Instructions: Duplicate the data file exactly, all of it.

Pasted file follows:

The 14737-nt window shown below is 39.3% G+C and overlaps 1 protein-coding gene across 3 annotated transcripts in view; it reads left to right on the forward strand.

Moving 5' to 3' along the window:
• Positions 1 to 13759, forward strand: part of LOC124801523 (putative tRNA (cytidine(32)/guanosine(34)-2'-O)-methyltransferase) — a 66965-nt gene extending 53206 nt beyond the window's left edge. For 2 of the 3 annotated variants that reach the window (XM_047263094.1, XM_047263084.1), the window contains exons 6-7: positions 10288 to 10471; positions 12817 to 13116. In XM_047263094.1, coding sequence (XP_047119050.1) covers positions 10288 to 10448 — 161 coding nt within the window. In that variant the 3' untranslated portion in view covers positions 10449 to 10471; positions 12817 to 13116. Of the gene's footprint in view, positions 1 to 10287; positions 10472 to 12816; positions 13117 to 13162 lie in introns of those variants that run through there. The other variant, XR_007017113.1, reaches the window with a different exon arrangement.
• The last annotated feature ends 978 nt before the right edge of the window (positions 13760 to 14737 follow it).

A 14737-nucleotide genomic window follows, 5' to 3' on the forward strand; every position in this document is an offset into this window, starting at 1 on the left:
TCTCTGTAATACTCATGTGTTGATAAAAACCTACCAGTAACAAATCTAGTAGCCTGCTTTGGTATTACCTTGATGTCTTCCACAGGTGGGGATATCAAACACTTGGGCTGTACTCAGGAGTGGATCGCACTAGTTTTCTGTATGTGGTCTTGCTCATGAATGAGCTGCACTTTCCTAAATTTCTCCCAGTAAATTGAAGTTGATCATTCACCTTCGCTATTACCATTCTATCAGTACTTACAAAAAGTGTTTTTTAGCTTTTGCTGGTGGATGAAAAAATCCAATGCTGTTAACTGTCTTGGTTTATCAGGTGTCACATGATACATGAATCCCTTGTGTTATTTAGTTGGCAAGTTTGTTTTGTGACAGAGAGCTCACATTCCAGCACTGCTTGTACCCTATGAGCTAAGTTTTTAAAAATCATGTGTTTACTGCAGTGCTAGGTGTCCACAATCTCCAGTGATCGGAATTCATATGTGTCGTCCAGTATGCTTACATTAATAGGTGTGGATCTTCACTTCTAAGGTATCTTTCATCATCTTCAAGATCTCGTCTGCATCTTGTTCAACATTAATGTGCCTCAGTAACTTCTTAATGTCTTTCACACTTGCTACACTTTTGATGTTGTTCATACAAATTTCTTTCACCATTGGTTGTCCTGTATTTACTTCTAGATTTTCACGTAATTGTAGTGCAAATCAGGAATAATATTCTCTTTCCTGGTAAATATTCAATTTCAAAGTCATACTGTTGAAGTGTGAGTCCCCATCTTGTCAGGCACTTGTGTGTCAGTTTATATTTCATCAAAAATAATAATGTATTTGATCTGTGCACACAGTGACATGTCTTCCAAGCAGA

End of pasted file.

The 14737-nt window shown below is 39.3% G+C and overlaps 1 protein-coding gene across 3 annotated transcripts in view; it reads left to right on the forward strand.

Moving 5' to 3' along the window:
• Positions 1 to 13759, forward strand: part of LOC124801523 (putative tRNA (cytidine(32)/guanosine(34)-2'-O)-methyltransferase) — a 66965-nt gene extending 53206 nt beyond the window's left edge. For 2 of the 3 annotated variants that reach the window (XM_047263094.1, XM_047263084.1), the window contains exons 6-7: positions 10288 to 10471; positions 12817 to 13116. In XM_047263094.1, coding sequence (XP_047119050.1) covers positions 10288 to 10448 — 161 coding nt within the window. In that variant the 3' untranslated portion in view covers positions 10449 to 10471; positions 12817 to 13116. Of the gene's footprint in view, positions 1 to 10287; positions 10472 to 12816; positions 13117 to 13162 lie in introns of those variants that run through there. The other variant, XR_007017113.1, reaches the window with a different exon arrangement.
• The last annotated feature ends 978 nt before the right edge of the window (positions 13760 to 14737 follow it).

A 14737-nucleotide genomic window follows, 5' to 3' on the forward strand; every position in this document is an offset into this window, starting at 1 on the left:
TCTCTGTAATACTCATGTGTTGATAAAAACCTACCAGTAACAAATCTAGTAGCCTGCTTTGGTATTACCTTGATGTCTTCCACAGGTGGGGATATCAAACACTTGGGCTGTACTCAGGAGTGGATCGCACTAGTTTTCTGTATGTGGTCTTGCTCATGAATGAGCTGCACTTTCCTAAATTTCTCCCAGTAAATTGAAGTTGATCATTCACCTTCGCTATTACCATTCTATCAGTACTTACAAAAAGTGTTTTTTAGCTTTTGCTGGTGGATGAAAAAATCCAATGCTGTTAACTGTCTTGGTTTATCAGGTGTCACATGATACATGAATCCCTTGTGTTATTTAGTTGGCAAGTTTGTTTTGTGACAGAGAGCTCACATTCCAGCACTGCTTGTACCCTATGAGCTAAGTTTTTAAAAATCATGTGTTTACTGCAGTGCTAGGTGTCCACAATCTCCAGTGATCGGAATTCATATGTGTCGTCCAGTATGCTTACATTAATAGGTGTGGATCTTCACTTCTAAGGTATCTTTCATCATCTTCAAGATCTCGTCTGCATCTTGTTCAACATTAATGTGCCTCAGTAACTTCTTAATGTCTTTCACACTTGCTACACTTTTGATGTTGTTCATACAAATTTCTTTCACCATTGGTTGTCCTGTATTTACTTCTAGATTTTCACGTAATTGTAGTGCAAATCAGGAATAATATTCTCTTTCCTGGTAAATATTCAATTTCAAAGTCATACTGTTGAAGTGTGAGTCCCCATCTTGTCAGGCACTTGTGTGTCAGTTTATATTTCATCAAAAATAATAATGTATTTGATCTGTGCACACAGTGACATGTCTTCCAAGCAGA